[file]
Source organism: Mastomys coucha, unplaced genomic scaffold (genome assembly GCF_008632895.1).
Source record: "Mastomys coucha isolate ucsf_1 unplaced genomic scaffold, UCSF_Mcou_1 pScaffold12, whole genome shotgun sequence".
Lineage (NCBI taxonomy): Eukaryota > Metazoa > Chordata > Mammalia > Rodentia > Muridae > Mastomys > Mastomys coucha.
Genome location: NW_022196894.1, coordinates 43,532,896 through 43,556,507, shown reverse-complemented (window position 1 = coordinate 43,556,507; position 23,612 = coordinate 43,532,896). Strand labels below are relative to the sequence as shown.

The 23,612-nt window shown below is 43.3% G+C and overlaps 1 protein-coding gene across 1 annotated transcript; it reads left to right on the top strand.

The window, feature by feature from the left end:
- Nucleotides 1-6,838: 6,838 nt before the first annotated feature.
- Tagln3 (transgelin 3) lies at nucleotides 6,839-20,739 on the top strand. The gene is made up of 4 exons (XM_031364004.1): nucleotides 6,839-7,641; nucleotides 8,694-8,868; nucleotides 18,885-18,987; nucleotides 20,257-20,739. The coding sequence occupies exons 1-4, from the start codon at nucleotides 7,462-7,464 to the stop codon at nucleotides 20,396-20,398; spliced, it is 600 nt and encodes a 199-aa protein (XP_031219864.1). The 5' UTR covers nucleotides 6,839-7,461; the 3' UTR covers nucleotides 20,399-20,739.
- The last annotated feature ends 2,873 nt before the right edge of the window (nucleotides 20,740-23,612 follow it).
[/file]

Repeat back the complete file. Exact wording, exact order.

Source organism: Mastomys coucha, unplaced genomic scaffold (genome assembly GCF_008632895.1).
Source record: "Mastomys coucha isolate ucsf_1 unplaced genomic scaffold, UCSF_Mcou_1 pScaffold12, whole genome shotgun sequence".
Lineage (NCBI taxonomy): Eukaryota > Metazoa > Chordata > Mammalia > Rodentia > Muridae > Mastomys > Mastomys coucha.
Genome location: NW_022196894.1, coordinates 43,532,896 through 43,556,507, shown reverse-complemented (window position 1 = coordinate 43,556,507; position 23,612 = coordinate 43,532,896). Strand labels below are relative to the sequence as shown.

The 23,612-nt window shown below is 43.3% G+C and overlaps 1 protein-coding gene across 1 annotated transcript; it reads left to right on the top strand.

The window, feature by feature from the left end:
- Nucleotides 1-6,838: 6,838 nt before the first annotated feature.
- Tagln3 (transgelin 3) lies at nucleotides 6,839-20,739 on the top strand. The gene is made up of 4 exons (XM_031364004.1): nucleotides 6,839-7,641; nucleotides 8,694-8,868; nucleotides 18,885-18,987; nucleotides 20,257-20,739. The coding sequence occupies exons 1-4, from the start codon at nucleotides 7,462-7,464 to the stop codon at nucleotides 20,396-20,398; spliced, it is 600 nt and encodes a 199-aa protein (XP_031219864.1). The 5' UTR covers nucleotides 6,839-7,461; the 3' UTR covers nucleotides 20,399-20,739.
- The last annotated feature ends 2,873 nt before the right edge of the window (nucleotides 20,740-23,612 follow it).